We’re dealing with setbacks in the most literal way right now.  We weren’t aware that the lot that we purchased may have complications with the positioning of the house…in other words, setback issues.  In Houston, buildings are allowed to be placed on the lots according to street types.  Most residential streets have a 10 foot setback, while streets with more commercial or heavy usage get a 25 foot setback (to allow for business parking lots, etc).  Our street is labeled “heavy use” because it’s a thoroughfare to a highway, but it’s actually lined with homes.  This designation recently changed, as none of the other houses are anywhere near 25 feet from the street.

We can petition the city for our cause (and we’ve got a good case based on the neighboring homes), but, of course, it’s going to cost us.  We could keep the setback as listed, and that would just create a larger front yard than we expected (which equals a smaller backyard, but only by 10-15 feet, and the whole lot will be fenced in for the dogs anyway, so it’s not the worst thing in the world).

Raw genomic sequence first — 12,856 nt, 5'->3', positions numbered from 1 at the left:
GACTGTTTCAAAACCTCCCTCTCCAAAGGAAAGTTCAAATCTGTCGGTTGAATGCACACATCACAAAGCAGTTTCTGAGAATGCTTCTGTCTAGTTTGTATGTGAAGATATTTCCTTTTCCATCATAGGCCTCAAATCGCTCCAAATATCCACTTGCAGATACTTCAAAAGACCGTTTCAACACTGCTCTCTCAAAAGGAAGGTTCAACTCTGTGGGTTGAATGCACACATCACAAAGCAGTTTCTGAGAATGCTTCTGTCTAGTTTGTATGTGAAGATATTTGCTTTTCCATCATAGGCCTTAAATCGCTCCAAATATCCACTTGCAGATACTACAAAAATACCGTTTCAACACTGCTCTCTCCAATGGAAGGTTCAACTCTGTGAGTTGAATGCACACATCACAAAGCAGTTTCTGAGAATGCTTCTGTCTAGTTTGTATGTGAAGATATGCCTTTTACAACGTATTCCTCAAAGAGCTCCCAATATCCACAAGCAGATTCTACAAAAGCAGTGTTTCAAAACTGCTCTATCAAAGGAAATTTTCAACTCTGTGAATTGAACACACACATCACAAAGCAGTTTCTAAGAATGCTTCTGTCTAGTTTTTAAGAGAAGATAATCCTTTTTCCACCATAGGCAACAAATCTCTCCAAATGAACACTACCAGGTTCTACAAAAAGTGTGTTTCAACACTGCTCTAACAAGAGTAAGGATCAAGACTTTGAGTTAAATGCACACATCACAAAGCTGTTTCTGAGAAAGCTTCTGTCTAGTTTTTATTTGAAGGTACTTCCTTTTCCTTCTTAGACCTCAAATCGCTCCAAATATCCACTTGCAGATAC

We’ll try reasoning with the city first and see what happens.  In the meantime, check out the fabulous homes below that are positioned about 10 feet from the street.  It seems like being closer showcases the house and really shows off the landscaping.

all of the images above from old issues of Dwell that I was saving, but decided to purge for the move (sniff, sniff).


7 thoughts on “Setbacks

    • I’ve thought about that…wonder if it matters? There is a driveway on Ball St., so what’s the rule about addresses–is it which way your house faces or which street your driveway spills out on? This may be a question for Thomas…

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